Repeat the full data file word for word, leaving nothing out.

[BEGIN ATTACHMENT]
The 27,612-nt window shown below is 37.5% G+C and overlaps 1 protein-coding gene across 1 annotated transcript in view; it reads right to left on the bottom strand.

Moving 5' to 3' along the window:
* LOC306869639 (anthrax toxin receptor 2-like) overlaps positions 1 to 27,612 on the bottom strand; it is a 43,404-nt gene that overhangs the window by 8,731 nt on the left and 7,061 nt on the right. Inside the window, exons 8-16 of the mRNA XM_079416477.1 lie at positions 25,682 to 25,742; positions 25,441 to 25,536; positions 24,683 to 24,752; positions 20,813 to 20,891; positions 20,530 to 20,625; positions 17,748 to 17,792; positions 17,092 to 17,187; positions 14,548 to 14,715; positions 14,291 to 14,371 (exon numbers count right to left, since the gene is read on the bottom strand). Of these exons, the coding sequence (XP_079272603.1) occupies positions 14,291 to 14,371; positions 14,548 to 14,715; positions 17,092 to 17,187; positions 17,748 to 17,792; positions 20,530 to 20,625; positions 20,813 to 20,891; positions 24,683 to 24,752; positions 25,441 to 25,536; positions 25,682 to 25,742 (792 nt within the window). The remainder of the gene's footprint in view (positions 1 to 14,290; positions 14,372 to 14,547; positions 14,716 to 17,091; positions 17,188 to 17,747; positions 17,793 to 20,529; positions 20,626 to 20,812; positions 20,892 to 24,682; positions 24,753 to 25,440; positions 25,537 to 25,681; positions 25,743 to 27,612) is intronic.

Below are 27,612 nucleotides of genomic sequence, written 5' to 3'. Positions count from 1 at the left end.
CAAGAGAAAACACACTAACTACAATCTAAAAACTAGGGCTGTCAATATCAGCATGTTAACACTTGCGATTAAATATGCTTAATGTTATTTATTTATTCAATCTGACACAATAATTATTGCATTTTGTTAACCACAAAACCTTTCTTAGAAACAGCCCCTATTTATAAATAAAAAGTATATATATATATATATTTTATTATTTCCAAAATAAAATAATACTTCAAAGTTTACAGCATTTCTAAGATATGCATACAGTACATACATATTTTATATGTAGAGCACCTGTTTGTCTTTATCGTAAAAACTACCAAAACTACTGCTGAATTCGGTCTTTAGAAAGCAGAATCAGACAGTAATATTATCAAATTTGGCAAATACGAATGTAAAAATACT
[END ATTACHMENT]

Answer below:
The 27,612-nt window shown below is 37.5% G+C and overlaps 1 protein-coding gene across 1 annotated transcript in view; it reads right to left on the bottom strand.

Moving 5' to 3' along the window:
* LOC306869639 (anthrax toxin receptor 2-like) overlaps positions 1 to 27,612 on the bottom strand; it is a 43,404-nt gene that overhangs the window by 8,731 nt on the left and 7,061 nt on the right. Inside the window, exons 8-16 of the mRNA XM_079416477.1 lie at positions 25,682 to 25,742; positions 25,441 to 25,536; positions 24,683 to 24,752; positions 20,813 to 20,891; positions 20,530 to 20,625; positions 17,748 to 17,792; positions 17,092 to 17,187; positions 14,548 to 14,715; positions 14,291 to 14,371 (exon numbers count right to left, since the gene is read on the bottom strand). Of these exons, the coding sequence (XP_079272603.1) occupies positions 14,291 to 14,371; positions 14,548 to 14,715; positions 17,092 to 17,187; positions 17,748 to 17,792; positions 20,530 to 20,625; positions 20,813 to 20,891; positions 24,683 to 24,752; positions 25,441 to 25,536; positions 25,682 to 25,742 (792 nt within the window). The remainder of the gene's footprint in view (positions 1 to 14,290; positions 14,372 to 14,547; positions 14,716 to 17,091; positions 17,188 to 17,747; positions 17,793 to 20,529; positions 20,626 to 20,812; positions 20,892 to 24,682; positions 24,753 to 25,440; positions 25,537 to 25,681; positions 25,743 to 27,612) is intronic.

Below are 27,612 nucleotides of genomic sequence, written 5' to 3'. Positions count from 1 at the left end.
CAAGAGAAAACACACTAACTACAATCTAAAAACTAGGGCTGTCAATATCAGCATGTTAACACTTGCGATTAAATATGCTTAATGTTATTTATTTATTCAATCTGACACAATAATTATTGCATTTTGTTAACCACAAAACCTTTCTTAGAAACAGCCCCTATTTATAAATAAAAAGTATATATATATATATATTTTATTATTTCCAAAATAAAATAATACTTCAAAGTTTACAGCATTTCTAAGATATGCATACAGTACATACATATTTTATATGTAGAGCACCTGTTTGTCTTTATCGTAAAAACTACCAAAACTACTGCTGAATTCGGTCTTTAGAAAGCAGAATCAGACAGTAATATTATCAAATTTGGCAAATACGAATGTAAAAATACT